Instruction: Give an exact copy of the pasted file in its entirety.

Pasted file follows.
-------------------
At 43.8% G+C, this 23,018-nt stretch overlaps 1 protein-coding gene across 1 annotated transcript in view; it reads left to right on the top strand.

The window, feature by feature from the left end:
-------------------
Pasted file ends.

At 43.8% G+C, this 23,018-nt stretch overlaps 1 protein-coding gene across 1 annotated transcript in view; it reads left to right on the top strand.

The window, feature by feature from the left end: